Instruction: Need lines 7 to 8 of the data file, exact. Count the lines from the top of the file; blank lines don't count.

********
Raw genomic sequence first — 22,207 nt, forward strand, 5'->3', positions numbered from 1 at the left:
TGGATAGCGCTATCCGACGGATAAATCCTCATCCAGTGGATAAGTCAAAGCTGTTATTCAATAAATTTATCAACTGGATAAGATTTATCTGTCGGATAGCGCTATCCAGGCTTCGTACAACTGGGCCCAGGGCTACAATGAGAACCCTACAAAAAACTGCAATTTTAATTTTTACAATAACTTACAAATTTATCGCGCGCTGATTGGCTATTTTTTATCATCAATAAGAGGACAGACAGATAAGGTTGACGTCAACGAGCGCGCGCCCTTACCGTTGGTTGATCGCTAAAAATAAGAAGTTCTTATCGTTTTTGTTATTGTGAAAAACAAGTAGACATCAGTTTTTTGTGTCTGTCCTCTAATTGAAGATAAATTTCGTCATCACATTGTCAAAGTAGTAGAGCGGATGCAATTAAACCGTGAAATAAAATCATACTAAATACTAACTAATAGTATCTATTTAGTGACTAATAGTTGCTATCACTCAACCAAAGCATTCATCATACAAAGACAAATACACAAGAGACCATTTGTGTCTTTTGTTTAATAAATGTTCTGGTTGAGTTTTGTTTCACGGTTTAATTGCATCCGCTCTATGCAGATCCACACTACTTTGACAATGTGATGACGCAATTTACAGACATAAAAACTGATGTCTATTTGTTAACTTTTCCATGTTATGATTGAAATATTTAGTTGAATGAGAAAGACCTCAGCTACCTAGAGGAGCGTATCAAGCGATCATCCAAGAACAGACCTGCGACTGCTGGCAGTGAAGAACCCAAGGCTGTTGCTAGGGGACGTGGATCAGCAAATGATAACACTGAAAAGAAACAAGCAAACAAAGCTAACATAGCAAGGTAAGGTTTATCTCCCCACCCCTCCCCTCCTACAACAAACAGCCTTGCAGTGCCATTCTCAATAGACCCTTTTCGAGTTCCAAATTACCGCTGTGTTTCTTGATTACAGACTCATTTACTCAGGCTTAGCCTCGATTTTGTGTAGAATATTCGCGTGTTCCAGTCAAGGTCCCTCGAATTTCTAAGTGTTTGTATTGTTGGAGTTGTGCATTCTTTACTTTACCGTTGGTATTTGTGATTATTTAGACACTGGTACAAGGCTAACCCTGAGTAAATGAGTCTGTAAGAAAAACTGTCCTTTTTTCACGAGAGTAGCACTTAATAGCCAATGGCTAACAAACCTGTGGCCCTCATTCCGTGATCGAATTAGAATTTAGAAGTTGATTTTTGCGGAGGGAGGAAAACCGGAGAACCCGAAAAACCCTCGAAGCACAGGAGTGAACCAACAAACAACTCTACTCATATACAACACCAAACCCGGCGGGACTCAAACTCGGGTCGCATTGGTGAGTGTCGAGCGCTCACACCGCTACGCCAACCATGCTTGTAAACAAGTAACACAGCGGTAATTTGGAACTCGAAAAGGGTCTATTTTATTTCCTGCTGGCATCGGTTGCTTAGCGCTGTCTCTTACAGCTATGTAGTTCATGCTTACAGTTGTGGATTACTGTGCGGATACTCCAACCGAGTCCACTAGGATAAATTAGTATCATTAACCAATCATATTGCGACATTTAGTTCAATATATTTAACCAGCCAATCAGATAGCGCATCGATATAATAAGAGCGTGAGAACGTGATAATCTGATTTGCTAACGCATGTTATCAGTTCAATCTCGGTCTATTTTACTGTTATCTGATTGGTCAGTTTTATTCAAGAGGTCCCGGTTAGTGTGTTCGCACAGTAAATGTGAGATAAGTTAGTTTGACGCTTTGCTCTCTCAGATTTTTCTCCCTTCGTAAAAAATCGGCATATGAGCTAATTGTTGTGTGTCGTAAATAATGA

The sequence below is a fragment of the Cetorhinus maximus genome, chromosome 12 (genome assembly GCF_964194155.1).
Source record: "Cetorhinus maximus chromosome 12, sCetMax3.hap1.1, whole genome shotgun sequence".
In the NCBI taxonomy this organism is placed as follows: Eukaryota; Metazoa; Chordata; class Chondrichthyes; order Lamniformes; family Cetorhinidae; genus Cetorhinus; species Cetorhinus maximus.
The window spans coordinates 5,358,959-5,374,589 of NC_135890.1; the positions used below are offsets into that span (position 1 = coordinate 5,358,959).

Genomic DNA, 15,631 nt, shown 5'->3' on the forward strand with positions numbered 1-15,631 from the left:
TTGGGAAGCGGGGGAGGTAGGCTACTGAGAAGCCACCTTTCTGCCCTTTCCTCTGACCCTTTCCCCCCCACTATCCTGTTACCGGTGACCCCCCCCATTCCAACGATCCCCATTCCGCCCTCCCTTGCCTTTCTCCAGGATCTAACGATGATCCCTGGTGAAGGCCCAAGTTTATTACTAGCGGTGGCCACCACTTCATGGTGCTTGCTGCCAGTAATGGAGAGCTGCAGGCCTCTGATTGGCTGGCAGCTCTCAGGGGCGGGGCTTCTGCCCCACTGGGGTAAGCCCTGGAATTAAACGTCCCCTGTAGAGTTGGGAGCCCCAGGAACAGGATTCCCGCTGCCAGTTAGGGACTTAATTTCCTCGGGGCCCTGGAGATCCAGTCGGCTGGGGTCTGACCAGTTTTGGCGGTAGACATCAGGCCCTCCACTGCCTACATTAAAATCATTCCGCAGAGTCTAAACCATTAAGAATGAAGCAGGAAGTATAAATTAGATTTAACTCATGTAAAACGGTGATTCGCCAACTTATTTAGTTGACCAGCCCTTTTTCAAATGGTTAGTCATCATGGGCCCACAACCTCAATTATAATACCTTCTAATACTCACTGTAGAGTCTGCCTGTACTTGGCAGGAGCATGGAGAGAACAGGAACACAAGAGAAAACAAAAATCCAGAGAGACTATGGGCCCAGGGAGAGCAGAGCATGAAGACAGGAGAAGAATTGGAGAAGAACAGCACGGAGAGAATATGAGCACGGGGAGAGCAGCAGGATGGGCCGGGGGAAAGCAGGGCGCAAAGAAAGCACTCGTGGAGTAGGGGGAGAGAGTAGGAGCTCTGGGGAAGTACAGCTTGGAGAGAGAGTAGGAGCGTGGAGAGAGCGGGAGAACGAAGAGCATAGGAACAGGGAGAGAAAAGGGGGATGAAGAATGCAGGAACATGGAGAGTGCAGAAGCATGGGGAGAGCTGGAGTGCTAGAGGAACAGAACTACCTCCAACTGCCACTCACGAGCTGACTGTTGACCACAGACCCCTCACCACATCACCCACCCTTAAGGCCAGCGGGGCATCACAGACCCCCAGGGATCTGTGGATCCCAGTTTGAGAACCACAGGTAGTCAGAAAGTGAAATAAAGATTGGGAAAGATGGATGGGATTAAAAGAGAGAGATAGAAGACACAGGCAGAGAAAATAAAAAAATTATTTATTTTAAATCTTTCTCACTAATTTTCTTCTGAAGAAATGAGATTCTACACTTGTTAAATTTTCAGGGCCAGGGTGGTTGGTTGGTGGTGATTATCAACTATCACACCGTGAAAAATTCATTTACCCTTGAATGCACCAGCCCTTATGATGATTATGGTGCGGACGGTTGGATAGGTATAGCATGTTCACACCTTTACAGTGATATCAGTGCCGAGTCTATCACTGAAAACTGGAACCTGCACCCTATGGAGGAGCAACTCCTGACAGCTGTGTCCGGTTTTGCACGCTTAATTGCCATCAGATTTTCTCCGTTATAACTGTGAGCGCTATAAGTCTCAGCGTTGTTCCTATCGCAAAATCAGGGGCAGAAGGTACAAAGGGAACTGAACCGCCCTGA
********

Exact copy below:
Genomic DNA, 15,631 nt, shown 5'->3' on the forward strand with positions numbered 1-15,631 from the left:
TTGGGAAGCGGGGGAGGTAGGCTACTGAGAAGCCACCTTTCTGCCCTTTCCTCTGACCCTTTCCCCCCCACTATCCTGTTACCGGTGACCCCCCCCATTCCAACGATCCCCATTCCGCCCTCCCTTGCCTTTCTCCAGGATCTAACGATGATCCCTGGTGAAGGCCCAAGTTTATTACTAGCGGTGGCCACCACTTCATGGTGCTTGCTGCCAGTAATGGAGAGCTGCAGGCCTCTGATTGGCTGGCAGCTCTCAGGGGCGGGGCTTCTGCCCCACTGGGGTAAGCCCTGGAATTAAACGTCCCCTGTAGAGTTGGGAGCCCCAGGAACAGGATTCCCGCTGCCAGTTAGGGACTTAATTTCCTCGGGGCCCTGGAGATCCAGTCGGCTGGGGTCTGACCAGTTTTGGCGGTAGACATCAGGCCCTCCACTGCCTACATTAAAATCATTCCGCAGAGTCTAAACCATTAAGAATGAAGCAGGAAGTATAAATTAGATTTAACTCATGTAAAACGGTGATTCGCCAACTTATTTAGTTGACCAGCCCTTTTTCAAATGGTTAGTCATCATGGGCCCACAACCTCAATTATAATACCTTCTAATACTCACTGTAGAGTCTGCCTGTACTTGGCAGGAGCATGGAGAGAACAGGAACACAAGAGAAAACAAAAATCCAGAGAGACTATGGGCCCAGGGAGAGCAGAGCATGAAGACAGGAGAAGAATTGGAGAAGAACAGCACGGAGAGAATATGAGCACGGGGAGAGCAGCAGGATGGGCCGGGGGAAAGCAGGGCGCAAAGAAAGCACTCGTGGAGTAGGGGGAGAGAGTAGGAGCTCTGGGGAAGTACAGCTTGGAGAGAGAGTAGGAGCGTGGAGAGAGCGGGAGAACGAAGAGCATAGGAACAGGGAGAGAAAAGGGGGATGAAGAATGCAGGAACATGGAGAGTGCAGAAGCATGGGGAGAGCTGGAGTGCTAGAGGAACAGAACTACCTCCAACTGCCACTCACGAGCTGACTGTTGACCACAGACCCCTCACCACATCACCCACCCTTAAGGCCAGCGGGGCATCACAGACCCCCAGGGATCTGTGGATCCCAGTTTGAGAACCACAGGTAGTCAGAAAGTGAAATAAAGATTGGGAAAGATGGATGGGATTAAAAGAGAGAGATAGAAGACACAGGCAGAGAAAATAAAAAAATTATTTATTTTAAATCTTTCTCACTAATTTTCTTCTGAAGAAATGAGATTCTACACTTGTTAAATTTTCAGGGCCAGGGTGGTTGGTTGGTGGTGATTATCAACTATCACACCGTGAAAAATTCATTTACCCTTGAATGCACCAGCCCTTATGATGATTATGGTGCGGACGGTTGGATAGGTATAGCATGTTCACACCTTTACAGTGATATCAGTGCCGAGTCTATCACTGAAAACTGGAACCTGCACCCTATGGAGGAGCAACTCCTGACAGCTGTGTCCGGTTTTGCACGCTTAATTGCCATCAGATTTTCTCCGTTATAACTGTGAGCGCTATAAGTCTCAGCGTTGTTCCTATCGCAAAATCAGGGGCAGAAGGTACAAAGGGAACTGAACCGCCCTGA